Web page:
Movie Review: “Borat Subsequent Moviefilm,” just as outrageous, not as funny

The gags aim lower and the pranks seem more labored. The effort shows, as does the scripted fakery.

It’s harder for Sacha Baron Cohen to go anywhere looking like “stupid reporter” from Kazakhstan. Everyone, save for elderly Republicans and rural rubes, recognizes him.

Perhaps Sacha Baron Cohen and his “Borat,” “Bruno” and “Dictator” muse Larry Charles had run their course together. But “Borat: Subsequent Moviefilm” shows that Charles’ replacements — director Jason Woliner and seven credited writers (aside from Cohen) — aren’t a substitute for the furiously funny foil Cohen used to have around to bounce ideas off of.

And yes, the Rudy Giuliani sting is icky and funny, and is being somewhat oversold.

But “Subsequent Moviefilm,” coming fourteen years after “Borat,” still manages to find a few big, cringe-worthy laughs among America’s bigots and brainwashed Trumpists. Cohen is still able to hold up a mirror on country music/”Dog: The Bounty Hunter”/One America News nation and let us see how hilariously stupid and venal we can be.

The set-up — Borat (Cohen) gets out of prison after being locked up for years for “bringing shame to Kazakhstan.” The premier wants him to travel to America with a gift to bribe Trump, friend to the rest of the world’s “strong men” dictators.

It doesn’t go well. But at least he’s brought the daughter (Maria Bakalova) he never realized he had along for the journey. Well, she stowed away. And she “ate” the intended bribe-gift. But maybe Trump, or Mike Pence, will accept the 15 year-old as a gift, instead.

There are many gags about the value of women “where I come from,” and Borat’s and daughter Turat’s discovery that in America, women can drive cars and speak their minds.

A makeover is in order, suggested by an “Internet influencer” and “sugar baby.”

A debutante “consultant” is consulted, and a Macon, Georgia father-daughter cotillion is disrupted.

A bakery “accident” leads to the ingestion of a plastic decoration that only a “women’s counseling clinic” (Fundamentalists pretending to be an ob-gyn practice where women can obtain a legal abortion).

A Pence speech at CPAC is disrupted, as is a Republican Women meeting.

And then, there’s the COVID quarantine Borat talks a couple of fiftyish, Deep South and deep-down-the-rabbit-hole Fox News cultists/gun nuts/conspiracy loons into letting him share.

By the time Giuliani shows up, declaring in an interview with the 15 year-old Turat that “The Chinese manufactured the virus and spread it around the world,” Borat and daughter have traced the misinformation from the dunces who believe it to the frauds who feed it to them.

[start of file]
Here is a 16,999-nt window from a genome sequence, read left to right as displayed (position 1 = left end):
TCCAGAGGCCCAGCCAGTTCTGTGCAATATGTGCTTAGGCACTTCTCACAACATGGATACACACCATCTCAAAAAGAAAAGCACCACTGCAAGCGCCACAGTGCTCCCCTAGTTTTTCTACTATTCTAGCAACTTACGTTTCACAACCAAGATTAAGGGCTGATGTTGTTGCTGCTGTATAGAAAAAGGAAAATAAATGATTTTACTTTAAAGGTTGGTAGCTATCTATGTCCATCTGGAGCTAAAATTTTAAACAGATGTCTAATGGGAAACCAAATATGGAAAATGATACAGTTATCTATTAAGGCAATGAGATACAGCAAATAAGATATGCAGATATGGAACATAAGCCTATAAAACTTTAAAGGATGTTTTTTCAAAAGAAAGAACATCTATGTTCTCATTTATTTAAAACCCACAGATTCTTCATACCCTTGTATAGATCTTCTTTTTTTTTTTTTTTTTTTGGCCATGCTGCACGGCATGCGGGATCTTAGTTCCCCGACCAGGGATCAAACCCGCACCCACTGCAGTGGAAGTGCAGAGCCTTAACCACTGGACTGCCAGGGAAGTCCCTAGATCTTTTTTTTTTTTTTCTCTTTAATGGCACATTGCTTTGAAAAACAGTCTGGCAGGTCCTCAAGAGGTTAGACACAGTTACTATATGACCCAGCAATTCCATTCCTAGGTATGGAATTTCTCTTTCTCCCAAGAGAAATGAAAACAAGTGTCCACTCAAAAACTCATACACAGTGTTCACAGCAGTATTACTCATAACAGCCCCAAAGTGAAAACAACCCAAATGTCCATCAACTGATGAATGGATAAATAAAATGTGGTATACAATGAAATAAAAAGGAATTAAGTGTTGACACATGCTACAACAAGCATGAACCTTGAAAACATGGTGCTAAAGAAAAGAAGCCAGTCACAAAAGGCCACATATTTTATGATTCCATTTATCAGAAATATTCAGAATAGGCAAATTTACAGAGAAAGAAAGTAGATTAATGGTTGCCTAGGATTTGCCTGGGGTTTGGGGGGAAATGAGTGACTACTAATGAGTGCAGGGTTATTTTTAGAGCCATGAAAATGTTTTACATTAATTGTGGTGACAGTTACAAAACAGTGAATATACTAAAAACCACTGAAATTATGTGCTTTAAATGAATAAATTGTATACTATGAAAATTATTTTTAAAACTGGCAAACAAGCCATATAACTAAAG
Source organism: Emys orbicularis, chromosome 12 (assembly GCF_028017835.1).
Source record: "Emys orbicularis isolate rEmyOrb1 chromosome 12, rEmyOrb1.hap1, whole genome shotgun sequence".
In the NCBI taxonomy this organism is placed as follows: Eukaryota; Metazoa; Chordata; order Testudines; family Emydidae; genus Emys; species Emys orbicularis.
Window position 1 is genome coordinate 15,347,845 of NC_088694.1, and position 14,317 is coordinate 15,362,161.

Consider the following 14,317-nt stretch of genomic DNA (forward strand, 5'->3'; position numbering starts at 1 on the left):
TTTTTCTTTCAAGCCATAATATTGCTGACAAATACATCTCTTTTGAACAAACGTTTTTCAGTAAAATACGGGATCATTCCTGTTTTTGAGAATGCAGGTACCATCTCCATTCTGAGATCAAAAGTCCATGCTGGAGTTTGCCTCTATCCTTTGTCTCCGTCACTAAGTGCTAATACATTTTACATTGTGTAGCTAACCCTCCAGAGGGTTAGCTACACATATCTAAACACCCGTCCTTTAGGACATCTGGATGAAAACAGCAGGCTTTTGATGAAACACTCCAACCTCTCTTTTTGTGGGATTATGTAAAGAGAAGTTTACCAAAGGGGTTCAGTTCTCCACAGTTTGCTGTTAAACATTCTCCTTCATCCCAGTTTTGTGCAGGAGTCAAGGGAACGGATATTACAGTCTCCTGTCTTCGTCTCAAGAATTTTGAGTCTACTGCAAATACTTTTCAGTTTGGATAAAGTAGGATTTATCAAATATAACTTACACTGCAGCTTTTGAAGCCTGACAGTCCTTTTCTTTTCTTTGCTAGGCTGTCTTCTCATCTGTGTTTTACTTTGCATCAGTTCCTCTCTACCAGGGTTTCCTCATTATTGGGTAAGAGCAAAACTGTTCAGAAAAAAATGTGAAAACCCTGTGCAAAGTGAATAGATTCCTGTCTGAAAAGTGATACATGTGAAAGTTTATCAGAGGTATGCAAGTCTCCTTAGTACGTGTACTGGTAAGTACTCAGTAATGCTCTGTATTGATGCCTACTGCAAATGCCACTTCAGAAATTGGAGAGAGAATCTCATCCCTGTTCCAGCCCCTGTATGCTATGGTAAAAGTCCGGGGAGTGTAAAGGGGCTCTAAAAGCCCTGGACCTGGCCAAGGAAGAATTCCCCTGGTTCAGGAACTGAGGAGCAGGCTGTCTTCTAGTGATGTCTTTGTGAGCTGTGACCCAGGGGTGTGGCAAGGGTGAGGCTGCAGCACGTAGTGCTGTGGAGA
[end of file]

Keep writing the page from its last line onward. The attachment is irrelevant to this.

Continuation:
The film’s sentimental streak comes from the father learning his daughter is “human being,” and from having to give up Kazakhstan’s most cherished historical moment, “The Holocaust,” not because — as he learns on FACEBOOK — “it is hoax.” Borat’s eye-opening moment comes when he dresses “as Jew” and goes to a Synagogue in despair.

He is threatened with death back home if his mission fails, so he shows up as a Pinocchio-nosed, Hasidic-bearded, devil-tailed (and finger-nailed) “Jew” to end it all in a house of worship.

“Use your venom on me,” he tells two elderly Holocaust survivors. “I am very depressed.”

Cohen’s many disguises are lightly amusing, but the stand-out performance here is by the Bulgarian actress Bakalova. She is brazen. She is committed. She goes all-in on a string of shock-value stunts of ever-escalating vulgarity. And she pulls off the sexily-dressed teen “interviewing” Giuliani with convincing naivete and aplomb.

“I really feel like Melania right now!”

The topicality — filming this well into the COVID outbreak and shutdown — and eagerness to offend are what recommend “Borat: Subsequent Moviefilm.” It’s a fun character to revisit and an important time to bring him back.

Watch the original pre-Obama “Borat” and see how it predicted American decline due to gullibility and Trump-inflamed bigotry.

But there’s plenty of evidence here as well that it’s time for Cohen to let the cheap suit and outrageous accent go.

MPAA Rating: R (Graphic Nudity|Strong Crude & Sexual Content|Language)

Cast: Sacha Baron Cohen, Maria Bakalova and Rudolph Giuliani

Credits: Directed by Jason Woliner, script by Sacha Baron Cohen, Erica Rivinoja, Jena Friedman, Dan Swimer, Lee Kern, Dan Mazer, Peter Baynham and Anthony Hines.

Running time: 1:35

About Roger Moore

Movie Critic, formerly with McClatchy-Tribune News Service, Orlando Sentinel, published in Spin Magazine, The World and now published here, Orlando Magazine, Autoweek Magazine
This entry was posted in Reviews, previews, profiles and movie news. Bookmark the permalink.